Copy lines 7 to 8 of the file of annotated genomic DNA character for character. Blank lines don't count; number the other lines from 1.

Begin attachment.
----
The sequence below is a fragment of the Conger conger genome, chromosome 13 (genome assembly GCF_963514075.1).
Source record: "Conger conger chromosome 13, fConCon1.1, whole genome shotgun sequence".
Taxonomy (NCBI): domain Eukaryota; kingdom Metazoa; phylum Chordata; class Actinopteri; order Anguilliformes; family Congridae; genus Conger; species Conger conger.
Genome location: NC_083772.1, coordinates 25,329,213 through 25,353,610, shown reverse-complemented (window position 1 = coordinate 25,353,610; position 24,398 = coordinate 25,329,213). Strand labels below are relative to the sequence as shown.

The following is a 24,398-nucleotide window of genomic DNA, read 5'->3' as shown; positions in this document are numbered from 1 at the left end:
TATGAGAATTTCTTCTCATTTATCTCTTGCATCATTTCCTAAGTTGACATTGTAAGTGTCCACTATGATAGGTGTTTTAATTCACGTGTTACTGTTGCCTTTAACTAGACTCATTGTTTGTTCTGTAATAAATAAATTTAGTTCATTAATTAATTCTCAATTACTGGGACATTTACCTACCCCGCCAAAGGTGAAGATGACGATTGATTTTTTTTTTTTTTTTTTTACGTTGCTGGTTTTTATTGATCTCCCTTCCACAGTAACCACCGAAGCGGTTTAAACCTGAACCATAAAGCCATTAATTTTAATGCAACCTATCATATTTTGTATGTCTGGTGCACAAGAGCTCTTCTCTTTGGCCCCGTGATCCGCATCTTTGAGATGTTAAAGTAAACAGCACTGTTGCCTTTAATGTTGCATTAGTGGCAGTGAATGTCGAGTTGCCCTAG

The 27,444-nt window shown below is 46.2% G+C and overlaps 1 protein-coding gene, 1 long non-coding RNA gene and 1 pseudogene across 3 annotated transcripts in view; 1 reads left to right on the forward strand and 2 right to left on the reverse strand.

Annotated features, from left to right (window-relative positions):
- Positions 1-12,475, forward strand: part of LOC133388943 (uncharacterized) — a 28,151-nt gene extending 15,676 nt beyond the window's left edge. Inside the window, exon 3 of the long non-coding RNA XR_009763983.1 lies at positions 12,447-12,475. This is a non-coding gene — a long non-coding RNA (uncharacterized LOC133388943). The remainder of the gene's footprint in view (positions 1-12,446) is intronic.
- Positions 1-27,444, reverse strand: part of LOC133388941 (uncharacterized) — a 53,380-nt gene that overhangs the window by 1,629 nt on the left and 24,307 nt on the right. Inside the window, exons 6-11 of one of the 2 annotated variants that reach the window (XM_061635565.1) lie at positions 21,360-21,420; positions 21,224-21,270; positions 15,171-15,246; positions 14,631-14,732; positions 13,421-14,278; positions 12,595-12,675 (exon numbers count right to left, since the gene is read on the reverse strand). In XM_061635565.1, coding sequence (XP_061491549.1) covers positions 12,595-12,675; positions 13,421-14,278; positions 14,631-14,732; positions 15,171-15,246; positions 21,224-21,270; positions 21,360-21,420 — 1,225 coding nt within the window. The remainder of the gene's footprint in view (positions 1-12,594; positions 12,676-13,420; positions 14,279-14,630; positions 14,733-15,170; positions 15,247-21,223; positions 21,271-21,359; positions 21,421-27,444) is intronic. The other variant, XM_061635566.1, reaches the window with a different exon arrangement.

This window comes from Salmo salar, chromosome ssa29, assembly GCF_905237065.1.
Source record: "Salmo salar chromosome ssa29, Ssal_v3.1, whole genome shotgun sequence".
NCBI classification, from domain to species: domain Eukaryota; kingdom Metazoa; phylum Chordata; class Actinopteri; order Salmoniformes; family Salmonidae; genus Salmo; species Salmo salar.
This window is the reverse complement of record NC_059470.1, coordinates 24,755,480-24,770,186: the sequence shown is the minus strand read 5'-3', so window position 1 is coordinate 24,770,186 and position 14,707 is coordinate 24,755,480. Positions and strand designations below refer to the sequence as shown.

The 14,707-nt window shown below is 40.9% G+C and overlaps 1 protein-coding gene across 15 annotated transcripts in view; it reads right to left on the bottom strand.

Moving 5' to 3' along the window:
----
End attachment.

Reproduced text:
The 27,444-nt window shown below is 46.2% G+C and overlaps 1 protein-coding gene, 1 long non-coding RNA gene and 1 pseudogene across 3 annotated transcripts in view; 1 reads left to right on the forward strand and 2 right to left on the reverse strand.

Annotated features, from left to right (window-relative positions):